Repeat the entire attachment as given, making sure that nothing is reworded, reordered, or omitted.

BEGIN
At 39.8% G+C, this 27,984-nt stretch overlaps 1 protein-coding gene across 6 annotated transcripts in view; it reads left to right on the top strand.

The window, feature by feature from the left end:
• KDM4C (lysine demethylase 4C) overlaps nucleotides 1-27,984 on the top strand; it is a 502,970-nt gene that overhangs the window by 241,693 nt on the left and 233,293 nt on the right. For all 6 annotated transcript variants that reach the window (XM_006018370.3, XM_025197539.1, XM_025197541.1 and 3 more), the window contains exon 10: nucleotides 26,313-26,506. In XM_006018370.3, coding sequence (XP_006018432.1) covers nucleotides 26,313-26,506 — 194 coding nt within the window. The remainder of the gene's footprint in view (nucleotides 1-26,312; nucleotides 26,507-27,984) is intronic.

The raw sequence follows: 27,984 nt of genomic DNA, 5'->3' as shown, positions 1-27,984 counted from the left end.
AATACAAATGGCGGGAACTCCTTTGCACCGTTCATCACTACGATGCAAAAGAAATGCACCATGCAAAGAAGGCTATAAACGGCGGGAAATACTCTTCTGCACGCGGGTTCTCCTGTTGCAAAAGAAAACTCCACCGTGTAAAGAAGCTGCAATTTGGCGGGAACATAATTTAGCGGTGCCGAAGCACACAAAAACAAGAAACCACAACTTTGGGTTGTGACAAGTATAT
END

At 39.8% G+C, this 27,984-nt stretch overlaps 1 protein-coding gene across 6 annotated transcripts in view; it reads left to right on the top strand.

The window, feature by feature from the left end:
• KDM4C (lysine demethylase 4C) overlaps nucleotides 1-27,984 on the top strand; it is a 502,970-nt gene that overhangs the window by 241,693 nt on the left and 233,293 nt on the right. For all 6 annotated transcript variants that reach the window (XM_006018370.3, XM_025197539.1, XM_025197541.1 and 3 more), the window contains exon 10: nucleotides 26,313-26,506. In XM_006018370.3, coding sequence (XP_006018432.1) covers nucleotides 26,313-26,506 — 194 coding nt within the window. The remainder of the gene's footprint in view (nucleotides 1-26,312; nucleotides 26,507-27,984) is intronic.

The raw sequence follows: 27,984 nt of genomic DNA, 5'->3' as shown, positions 1-27,984 counted from the left end.
AATACAAATGGCGGGAACTCCTTTGCACCGTTCATCACTACGATGCAAAAGAAATGCACCATGCAAAGAAGGCTATAAACGGCGGGAAATACTCTTCTGCACGCGGGTTCTCCTGTTGCAAAAGAAAACTCCACCGTGTAAAGAAGCTGCAATTTGGCGGGAACATAATTTAGCGGTGCCGAAGCACACAAAAACAAGAAACCACAACTTTGGGTTGTGACAAGTATAT